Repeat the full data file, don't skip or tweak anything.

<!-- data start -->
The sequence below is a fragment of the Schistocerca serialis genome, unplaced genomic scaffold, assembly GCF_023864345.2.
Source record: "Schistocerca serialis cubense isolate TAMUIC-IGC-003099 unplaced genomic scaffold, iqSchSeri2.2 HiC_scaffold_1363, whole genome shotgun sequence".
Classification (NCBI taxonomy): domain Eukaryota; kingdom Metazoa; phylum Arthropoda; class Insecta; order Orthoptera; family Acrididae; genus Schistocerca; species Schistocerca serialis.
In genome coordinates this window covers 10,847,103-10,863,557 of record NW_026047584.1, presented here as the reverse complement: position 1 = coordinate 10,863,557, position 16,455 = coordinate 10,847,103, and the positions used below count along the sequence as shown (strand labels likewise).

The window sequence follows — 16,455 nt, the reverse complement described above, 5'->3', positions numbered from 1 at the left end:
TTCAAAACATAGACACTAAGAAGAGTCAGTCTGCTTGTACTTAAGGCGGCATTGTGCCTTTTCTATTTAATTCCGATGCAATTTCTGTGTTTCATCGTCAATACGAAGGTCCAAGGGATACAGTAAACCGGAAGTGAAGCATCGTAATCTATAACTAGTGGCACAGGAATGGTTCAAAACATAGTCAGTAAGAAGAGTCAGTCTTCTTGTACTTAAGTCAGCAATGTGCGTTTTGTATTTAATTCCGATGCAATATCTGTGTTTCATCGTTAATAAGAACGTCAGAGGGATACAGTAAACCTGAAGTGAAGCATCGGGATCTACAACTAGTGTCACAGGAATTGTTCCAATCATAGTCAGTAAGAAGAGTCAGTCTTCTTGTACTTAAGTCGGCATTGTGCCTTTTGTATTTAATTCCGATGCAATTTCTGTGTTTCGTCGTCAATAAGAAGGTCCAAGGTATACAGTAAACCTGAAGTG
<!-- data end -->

The sequence below is a fragment of the Schistocerca serialis genome, unplaced genomic scaffold, assembly GCF_023864345.2.
Source record: "Schistocerca serialis cubense isolate TAMUIC-IGC-003099 unplaced genomic scaffold, iqSchSeri2.2 HiC_scaffold_1363, whole genome shotgun sequence".
Classification (NCBI taxonomy): domain Eukaryota; kingdom Metazoa; phylum Arthropoda; class Insecta; order Orthoptera; family Acrididae; genus Schistocerca; species Schistocerca serialis.
In genome coordinates this window covers 10,847,103-10,863,557 of record NW_026047584.1, presented here as the reverse complement: position 1 = coordinate 10,863,557, position 16,455 = coordinate 10,847,103, and the positions used below count along the sequence as shown (strand labels likewise).

The window sequence follows — 16,455 nt, the reverse complement described above, 5'->3', positions numbered from 1 at the left end:
TTCAAAACATAGACACTAAGAAGAGTCAGTCTGCTTGTACTTAAGGCGGCATTGTGCCTTTTCTATTTAATTCCGATGCAATTTCTGTGTTTCATCGTCAATACGAAGGTCCAAGGGATACAGTAAACCGGAAGTGAAGCATCGTAATCTATAACTAGTGGCACAGGAATGGTTCAAAACATAGTCAGTAAGAAGAGTCAGTCTTCTTGTACTTAAGTCAGCAATGTGCGTTTTGTATTTAATTCCGATGCAATATCTGTGTTTCATCGTTAATAAGAACGTCAGAGGGATACAGTAAACCTGAAGTGAAGCATCGGGATCTACAACTAGTGTCACAGGAATTGTTCCAATCATAGTCAGTAAGAAGAGTCAGTCTTCTTGTACTTAAGTCGGCATTGTGCCTTTTGTATTTAATTCCGATGCAATTTCTGTGTTTCGTCGTCAATAAGAAGGTCCAAGGTATACAGTAAACCTGAAGTG